Friedman Fine Art offers a variety of historical and contemporary photographs
taken by the finest Chicago photographers.
The Richard J. Daley Center occupies the city block bound by Randolph, Clark, Washington and Dearborn Streets. Also known as Daley Plaza, the Center is named after Mayor Richard J. Daley since 1976, changed from its original name, the Chicago Civic Center.
Completed in 1965, the main building was designed by Jacques Brownson of the firm C. F. Murphy Associates. The Daley Center has 30 floors, having more than 120 and hearing rooms. It offers office space for both the city and Cook County. The building also contains the Cook County Law Library, offices of the Clerk of the Circuit Court, and divisions of the Sheriff’s Department.
The Daley Center is operational from 8:00 a.m. until 5:30 p.m. and is accessible by rail and bus routes. A pedway is open until 6 pm to allow people underground access between the City Hall/County Building and the CTA.
In the Daley Plaza next to the building is a Cor-ten steel sculpture. Designed by artist Pablo Picasso, it reaches 50 feet and retains a red, brown color. The Cor-Ten was designed to rust to strengthen the sculpture. The sculpture was completed in 1967, as a gift to the city from the artist. This sculpture became a Chicago landmark.
Also in the plaza is an eternal flame memorial to the dead from World War I, World War II, the Korean War and the Vietnam War. The Daley Center Plaza can be used for civic events or cultural events in the city. To learn more about historical Chicago photographs.
Friedman Fine Art presents contemporary and historical photographs of Chicago, including a diverse selection of black and white photographs. Called the “Second Lakefront,” the Chicago Riverwalk has been known as a great place to explore Chicago’s history, culture, and architecture. Extending from Lake Shore Drive to Franklin Street, the Riverwalk sits on the south bank of theChicago River in downtown Chicago.
The Riverwalk provides a quantity of public walkways and seating areas along the shore, where visitors can view skyscrapers and watch passing boats. The Riverwalk also has attractions such as cafes, boat cruises, tours, and water taxis.
The Riverwalk is the largest at the Vietnam Veterans Memorial Plaza at State and Wabash streets, which was built in 2005 to commemorate the war. Here the Riverwalk consists of a lush lawn, a waterfall, and a center pool.
www.chicago-photographs.com is a site for Friedman Fine Art, featuring contemporary and historical photographs of Chicago. Located at 225 North Columbus Drive, Aqua is an 82-story skyscraper in the Lakeshore East development in downtown Chicago. The building contains 55,000 sq ft of retail and office space, 215 hotel rooms, 476 rental residential units, and 263 condominiums. Aqua was the first downtown building to combine condos and apartments with a hotel.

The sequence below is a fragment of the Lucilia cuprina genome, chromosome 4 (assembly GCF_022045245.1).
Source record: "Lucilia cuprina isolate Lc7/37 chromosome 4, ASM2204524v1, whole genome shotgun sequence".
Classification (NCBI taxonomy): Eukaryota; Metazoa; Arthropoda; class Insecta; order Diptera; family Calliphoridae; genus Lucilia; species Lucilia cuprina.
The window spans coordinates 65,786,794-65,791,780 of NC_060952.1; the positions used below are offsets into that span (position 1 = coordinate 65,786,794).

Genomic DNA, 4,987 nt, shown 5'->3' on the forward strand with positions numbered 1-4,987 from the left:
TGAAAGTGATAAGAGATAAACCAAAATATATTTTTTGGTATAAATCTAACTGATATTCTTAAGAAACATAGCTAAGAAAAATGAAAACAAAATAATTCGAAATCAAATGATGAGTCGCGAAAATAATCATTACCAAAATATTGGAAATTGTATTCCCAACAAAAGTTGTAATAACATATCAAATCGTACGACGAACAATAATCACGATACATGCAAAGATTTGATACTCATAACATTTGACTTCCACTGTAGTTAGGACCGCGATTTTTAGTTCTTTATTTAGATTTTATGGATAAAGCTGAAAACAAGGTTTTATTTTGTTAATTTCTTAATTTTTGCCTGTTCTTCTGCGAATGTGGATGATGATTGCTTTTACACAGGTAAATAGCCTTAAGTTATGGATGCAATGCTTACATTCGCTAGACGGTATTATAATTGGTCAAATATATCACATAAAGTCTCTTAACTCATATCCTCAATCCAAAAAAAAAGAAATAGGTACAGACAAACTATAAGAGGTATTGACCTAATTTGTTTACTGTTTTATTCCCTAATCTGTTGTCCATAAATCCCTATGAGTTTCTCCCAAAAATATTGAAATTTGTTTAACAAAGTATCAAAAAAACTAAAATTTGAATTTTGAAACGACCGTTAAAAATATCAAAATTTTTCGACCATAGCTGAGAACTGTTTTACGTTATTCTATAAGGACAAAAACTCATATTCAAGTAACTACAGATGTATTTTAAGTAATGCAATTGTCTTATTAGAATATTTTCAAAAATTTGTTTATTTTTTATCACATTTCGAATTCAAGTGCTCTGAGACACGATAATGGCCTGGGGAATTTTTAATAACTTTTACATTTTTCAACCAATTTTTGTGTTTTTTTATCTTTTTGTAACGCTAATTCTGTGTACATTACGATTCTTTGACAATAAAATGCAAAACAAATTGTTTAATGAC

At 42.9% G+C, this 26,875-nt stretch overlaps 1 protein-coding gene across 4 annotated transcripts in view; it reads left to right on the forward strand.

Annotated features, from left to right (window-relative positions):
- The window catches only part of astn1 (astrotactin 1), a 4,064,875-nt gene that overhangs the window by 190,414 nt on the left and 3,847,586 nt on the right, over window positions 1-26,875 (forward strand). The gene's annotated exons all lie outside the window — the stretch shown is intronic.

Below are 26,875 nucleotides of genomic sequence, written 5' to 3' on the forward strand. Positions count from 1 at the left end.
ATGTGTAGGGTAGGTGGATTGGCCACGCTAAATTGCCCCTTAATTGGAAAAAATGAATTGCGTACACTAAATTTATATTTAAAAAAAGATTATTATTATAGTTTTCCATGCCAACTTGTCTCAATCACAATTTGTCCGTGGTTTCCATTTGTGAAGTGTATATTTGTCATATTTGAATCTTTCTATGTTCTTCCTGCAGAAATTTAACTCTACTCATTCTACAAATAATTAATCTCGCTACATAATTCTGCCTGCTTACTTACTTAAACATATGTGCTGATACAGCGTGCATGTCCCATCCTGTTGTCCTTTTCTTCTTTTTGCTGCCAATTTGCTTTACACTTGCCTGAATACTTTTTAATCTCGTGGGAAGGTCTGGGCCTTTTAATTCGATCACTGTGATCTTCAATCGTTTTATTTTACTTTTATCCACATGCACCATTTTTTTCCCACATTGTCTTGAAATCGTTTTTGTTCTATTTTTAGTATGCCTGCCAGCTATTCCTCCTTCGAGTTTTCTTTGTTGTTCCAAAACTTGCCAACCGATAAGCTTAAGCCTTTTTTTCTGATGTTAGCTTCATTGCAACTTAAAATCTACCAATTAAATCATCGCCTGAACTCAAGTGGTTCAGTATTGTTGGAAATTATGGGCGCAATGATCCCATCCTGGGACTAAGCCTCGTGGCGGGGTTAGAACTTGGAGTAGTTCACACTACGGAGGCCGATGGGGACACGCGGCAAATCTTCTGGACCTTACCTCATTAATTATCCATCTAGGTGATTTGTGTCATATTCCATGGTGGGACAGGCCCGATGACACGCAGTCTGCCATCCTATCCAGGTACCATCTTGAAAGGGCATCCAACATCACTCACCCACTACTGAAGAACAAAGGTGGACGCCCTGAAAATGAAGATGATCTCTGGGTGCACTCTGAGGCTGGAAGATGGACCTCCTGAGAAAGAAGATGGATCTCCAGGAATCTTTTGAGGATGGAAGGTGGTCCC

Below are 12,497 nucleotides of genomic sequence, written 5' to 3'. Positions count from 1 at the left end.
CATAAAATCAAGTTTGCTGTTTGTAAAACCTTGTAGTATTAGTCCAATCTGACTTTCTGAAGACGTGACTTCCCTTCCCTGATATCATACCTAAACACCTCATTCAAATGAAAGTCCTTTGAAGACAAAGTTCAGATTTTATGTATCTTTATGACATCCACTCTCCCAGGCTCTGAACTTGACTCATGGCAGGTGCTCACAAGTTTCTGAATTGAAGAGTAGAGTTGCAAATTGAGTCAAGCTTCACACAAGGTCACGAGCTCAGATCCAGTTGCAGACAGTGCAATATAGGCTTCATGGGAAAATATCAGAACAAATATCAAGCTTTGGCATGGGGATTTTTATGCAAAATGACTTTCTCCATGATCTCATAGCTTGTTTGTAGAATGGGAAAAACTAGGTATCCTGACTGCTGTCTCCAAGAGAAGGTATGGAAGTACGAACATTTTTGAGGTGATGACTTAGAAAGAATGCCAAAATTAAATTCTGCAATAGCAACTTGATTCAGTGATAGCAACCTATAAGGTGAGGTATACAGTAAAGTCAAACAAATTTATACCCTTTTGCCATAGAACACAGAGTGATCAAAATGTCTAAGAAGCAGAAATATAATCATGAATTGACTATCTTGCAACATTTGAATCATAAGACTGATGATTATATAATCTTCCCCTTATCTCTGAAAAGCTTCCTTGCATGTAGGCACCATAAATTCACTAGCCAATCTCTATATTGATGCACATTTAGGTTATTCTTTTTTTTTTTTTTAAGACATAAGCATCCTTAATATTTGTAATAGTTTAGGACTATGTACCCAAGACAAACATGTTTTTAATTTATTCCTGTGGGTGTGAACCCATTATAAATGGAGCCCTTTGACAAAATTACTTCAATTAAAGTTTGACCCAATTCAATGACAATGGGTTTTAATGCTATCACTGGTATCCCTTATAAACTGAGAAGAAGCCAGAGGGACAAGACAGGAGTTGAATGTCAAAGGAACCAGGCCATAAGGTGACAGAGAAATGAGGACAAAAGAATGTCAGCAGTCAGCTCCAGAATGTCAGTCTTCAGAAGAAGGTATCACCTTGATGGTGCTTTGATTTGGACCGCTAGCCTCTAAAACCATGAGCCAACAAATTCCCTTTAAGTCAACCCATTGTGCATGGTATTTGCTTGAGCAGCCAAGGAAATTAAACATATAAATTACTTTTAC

At a height of 870 feet, the skyscraper is topped by a 82,550 sq ft terrace with gardens, gazebos, pools, a running track, and a fire pit. It was named #22 on Chicago Magazine’s list of the Top 40 Buildings in Chicago. The Aqua was named the skyscraper of the year, receiving the Emporis Skyscraper Award in 2009.
Designed by Jeanne Gang of Studio Gang Architects, the building was the largest project ever given to an American firm headed by a woman. Construction of the building began in 2006 and the building was finished by 2010.
Concrete balconies resembling waves protrude from its surface. Each floor plate in Aqua is unique, resulting in artistically unequal balconies. Magellan Development Group LLC named the building “Aqua” for these wave-like balconies. Its proximity to Lake Michigan also influenced the name.
Gang gave the building sustainable features like rainwater collection systems and energy efficient lighting. She and her team made the terrace extensions maximize solar shading. The green roof on top of the tower is the largest in Chicago. Follow the link to purchase marvelous photos of Chicago.
Friedman Fine Art presents historical and contemporary photographs of Chicago. The Calder’s Flamingo, located in the Federal Plaza in front of the Kluczynski Federal Building in Chicago, has a curved shape and vivid color that contrasts drastically with the glass and angular steel in the buildings surrounding it. The Flamingo weighs 50 tons and stands 53 feet tall, composed of steel stabile, a material pioneered by its designer American artist Alexander Calder. Calder gave the stabile its unique color, which has been called “Calder red.” Despite its appearance, the structure is stationary, as opposed to a mobile structure.
Flamingo was the first work of art commissioned by the General Services Administration under the federal Percent for Art program, which sets a percentage of its budget to public art. The plaza, surrounded by rectangular modern buildings, needed an arching art form with dynamic surfaces. Calder was commissioned to design the structure and he revealed the model for Flamingo on April 23, 1973 at the Art Institute of Chicago. The sculpture was presented to the public on October 25, 1974.
For the past 38 years, the Flamingo has occupied a civic space known for serious debates.
Chicago’s Federal Plaza is known as the site of mass demonstrations against anything from the war in Afghanistan to Obamacare, the Flamingo presiding over all the protests.
Despite its large size, the open design allows people to walk under and through the sculpture, leading one to perceive it to human scale. The structure is open to the public daily.
Currently, the General Services Administration is implementing a four-week restoration of the sculpture. The treatment includes coating the metal with a zinc-rich primer for extra durability, and applying a topcoat of “Calder Red” paint to prevent corrosion. To purchase visit our Chicago Photographs contact form.